Elite Construction was jump-started when Trini Garibay – the then leading sales person at a Tri-Cities car dealership – was given an ultimatum by his boss.
“My boss at the dealership felt I was distracted from selling cars, even though my sales numbers where still strong,” Trini said. “He said I had to choose.”
Trini had started the business he had always dreamed of in early 2008. The ultimatum proved to be fortuitous and that was the moment Trini and his partner David Magana got serious about the construction business.
With a family to support, it put Trini in a “sink or swim” situation. Fortunately, Trini grew up in an entrepreneurial family and always knew he wanted to be his own boss. By taking that leap in 2008, he and his partner have built what is now a successful and thriving construction business headquartered in Kennewick, Washington with eyes on the world.
“My business experience and the skills I developed in the automotive industry – particularly in sales – have helped us succeed in the construction industry during a time when others were failing,” Trini said. The original plan was to flip houses, but economic and local real estate conditions in 2008 forced them to change their plans. Rather than give up, they decided to focus on renovation projects.
They used $500 from their first project to get their contractor licensing. During the first year, every penny went back into the business; however, they found themselves in $45,000 of debt. They kept working at it and started taking advantage of the programs provided by the U.S. Small Business Administration and its partners to build their business.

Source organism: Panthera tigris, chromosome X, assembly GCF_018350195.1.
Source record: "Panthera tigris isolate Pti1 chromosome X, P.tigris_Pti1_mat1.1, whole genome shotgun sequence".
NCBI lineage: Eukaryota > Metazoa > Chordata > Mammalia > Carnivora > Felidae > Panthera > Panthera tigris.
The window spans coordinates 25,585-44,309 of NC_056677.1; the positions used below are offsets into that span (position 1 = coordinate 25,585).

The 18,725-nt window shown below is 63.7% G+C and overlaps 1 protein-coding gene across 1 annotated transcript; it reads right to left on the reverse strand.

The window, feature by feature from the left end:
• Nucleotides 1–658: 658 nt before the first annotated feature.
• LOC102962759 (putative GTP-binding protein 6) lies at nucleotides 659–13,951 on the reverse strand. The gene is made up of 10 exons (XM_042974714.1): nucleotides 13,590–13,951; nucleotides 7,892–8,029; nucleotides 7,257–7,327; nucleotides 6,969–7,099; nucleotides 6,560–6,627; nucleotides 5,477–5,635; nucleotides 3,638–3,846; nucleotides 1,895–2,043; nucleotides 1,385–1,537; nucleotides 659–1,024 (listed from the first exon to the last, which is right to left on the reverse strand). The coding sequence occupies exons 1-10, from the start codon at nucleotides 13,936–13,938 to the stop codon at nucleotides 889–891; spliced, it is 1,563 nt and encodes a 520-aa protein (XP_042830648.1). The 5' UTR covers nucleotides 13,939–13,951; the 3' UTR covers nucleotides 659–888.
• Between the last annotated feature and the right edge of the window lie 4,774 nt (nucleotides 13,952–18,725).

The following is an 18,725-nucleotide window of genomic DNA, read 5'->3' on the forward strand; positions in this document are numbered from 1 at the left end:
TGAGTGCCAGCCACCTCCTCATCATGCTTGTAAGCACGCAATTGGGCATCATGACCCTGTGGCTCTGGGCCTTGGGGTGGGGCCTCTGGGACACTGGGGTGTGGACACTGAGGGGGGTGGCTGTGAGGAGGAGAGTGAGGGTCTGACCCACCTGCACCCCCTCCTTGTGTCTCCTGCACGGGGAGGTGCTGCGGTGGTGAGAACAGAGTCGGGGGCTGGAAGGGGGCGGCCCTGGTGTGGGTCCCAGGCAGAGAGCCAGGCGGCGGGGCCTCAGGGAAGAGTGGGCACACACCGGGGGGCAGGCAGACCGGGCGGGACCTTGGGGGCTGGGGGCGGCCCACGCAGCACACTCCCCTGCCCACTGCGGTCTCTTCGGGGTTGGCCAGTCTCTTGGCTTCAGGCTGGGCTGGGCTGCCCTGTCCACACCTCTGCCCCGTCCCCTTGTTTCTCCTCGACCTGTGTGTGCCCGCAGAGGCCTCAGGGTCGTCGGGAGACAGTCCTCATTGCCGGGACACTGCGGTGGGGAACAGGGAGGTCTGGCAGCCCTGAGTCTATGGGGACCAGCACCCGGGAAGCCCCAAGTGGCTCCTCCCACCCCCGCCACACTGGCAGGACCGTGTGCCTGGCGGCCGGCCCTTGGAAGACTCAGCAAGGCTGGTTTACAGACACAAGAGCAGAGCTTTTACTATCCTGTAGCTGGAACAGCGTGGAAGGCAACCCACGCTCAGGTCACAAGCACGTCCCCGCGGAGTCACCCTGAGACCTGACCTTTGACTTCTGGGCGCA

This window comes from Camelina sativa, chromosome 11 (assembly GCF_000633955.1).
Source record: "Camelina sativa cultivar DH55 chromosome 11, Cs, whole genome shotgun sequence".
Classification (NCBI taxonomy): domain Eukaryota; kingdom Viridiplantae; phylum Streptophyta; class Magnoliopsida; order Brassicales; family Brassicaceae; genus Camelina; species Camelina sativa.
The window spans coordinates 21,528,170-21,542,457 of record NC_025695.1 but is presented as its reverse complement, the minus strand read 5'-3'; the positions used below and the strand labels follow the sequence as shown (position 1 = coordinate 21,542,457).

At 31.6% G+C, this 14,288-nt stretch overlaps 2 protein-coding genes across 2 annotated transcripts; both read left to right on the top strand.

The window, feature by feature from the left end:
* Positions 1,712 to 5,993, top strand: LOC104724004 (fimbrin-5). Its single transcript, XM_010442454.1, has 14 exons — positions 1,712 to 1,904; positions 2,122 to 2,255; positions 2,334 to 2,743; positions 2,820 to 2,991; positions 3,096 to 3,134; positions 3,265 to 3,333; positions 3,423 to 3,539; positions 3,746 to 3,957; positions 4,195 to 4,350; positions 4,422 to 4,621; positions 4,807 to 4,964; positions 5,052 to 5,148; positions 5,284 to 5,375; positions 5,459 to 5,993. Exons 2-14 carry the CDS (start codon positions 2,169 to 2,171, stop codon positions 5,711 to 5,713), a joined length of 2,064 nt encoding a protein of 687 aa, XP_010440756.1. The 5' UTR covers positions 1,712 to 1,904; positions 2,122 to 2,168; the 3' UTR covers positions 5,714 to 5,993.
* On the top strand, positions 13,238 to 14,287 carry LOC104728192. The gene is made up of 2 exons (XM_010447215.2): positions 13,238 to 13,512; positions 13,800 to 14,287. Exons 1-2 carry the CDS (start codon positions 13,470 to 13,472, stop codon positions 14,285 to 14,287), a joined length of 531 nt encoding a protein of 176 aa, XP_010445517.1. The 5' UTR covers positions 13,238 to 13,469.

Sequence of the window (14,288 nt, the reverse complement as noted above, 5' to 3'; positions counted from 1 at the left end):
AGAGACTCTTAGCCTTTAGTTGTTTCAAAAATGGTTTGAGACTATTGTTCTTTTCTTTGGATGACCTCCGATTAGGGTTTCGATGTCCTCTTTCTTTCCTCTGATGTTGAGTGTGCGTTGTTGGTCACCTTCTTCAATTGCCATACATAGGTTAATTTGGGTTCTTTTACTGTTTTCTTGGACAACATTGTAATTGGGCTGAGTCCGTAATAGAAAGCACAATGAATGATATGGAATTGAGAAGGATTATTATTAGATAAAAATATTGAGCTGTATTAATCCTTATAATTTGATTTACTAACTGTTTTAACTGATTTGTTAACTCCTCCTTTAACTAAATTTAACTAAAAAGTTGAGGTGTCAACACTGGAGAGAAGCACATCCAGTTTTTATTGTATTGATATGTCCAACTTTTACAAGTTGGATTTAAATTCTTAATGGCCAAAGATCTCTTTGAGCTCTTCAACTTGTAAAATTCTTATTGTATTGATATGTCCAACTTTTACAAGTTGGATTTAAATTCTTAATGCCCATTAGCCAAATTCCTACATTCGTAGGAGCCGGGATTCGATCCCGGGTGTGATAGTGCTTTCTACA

Trini and David began working extensively with Bruce Davis, Washington Small Business Development Center (SBDC) advisor in Kennewick. “Bruce is a big reason why we are still in business,” Trini said. He helped Elite Construction get their first loan for $150,000, which enabled the firm to bid on larger projects. Trini notes cash flow is the “lifeblood of the business.”
During the six years following their first meeting with the SBDC, Elite Construction has added 30 full-time employees, grown to more than $5 million in annual revenues, and expanded their geography beyond central Washington to encompass northern Oregon and Idaho. In 2013, Elite Construction was named the Southeast Washington Minority Small Business of the Year by the University of Washington.
The owners have also capitalized on additional services offered by SBA partners including a loan from Benton Franklin Council of Governments a Certified Development Company working through the Small Business Development Center and most recently a line of credit from Banner Bank in Kennewick. Elite was also engaged in the Profit Mastery financial course from the SBDC, and has received contracting guidance from Ashley Coronado with the Procurement Technical Assistance Center (PTAC) in Kennewick. More recently, Trini was accepted to attend the prestigious 14th annual Turner Construction School of Management program.
The principals of Elite Construction credit their success to sticking to their corporate and personal values along with developing a reputation as honest, dependable and professional. Trini added, “The SBA is always opening doors for us, being reliable, and helping us find opportunities.”
Trini’s best advice to others who are considering starting their own businesses is to create a business plan, seek experienced peer advice, and learn from and mimic the best, people who are already doing it the right way. In keeping with their own advice to “learn from the best,” Trini and David have adopted the approach of Pete Carroll, head coach for the Super Bowl Champion Seattle Seahawks: Hire people who are passionate about their job, want to grow and succeed. But equally as important your team needs to have fun and be excited. Enthusiasm is contagious.
For more information about Elite Construction & Development, visit www.elitecnd.com.
For more information about the Washington Small Business Development Center (SBDC) network, visit www.wsbdc.org.
And for more information about Procurement Technical Assistance Centers (PTAC) in Washington, visit www.washingtonptac.org.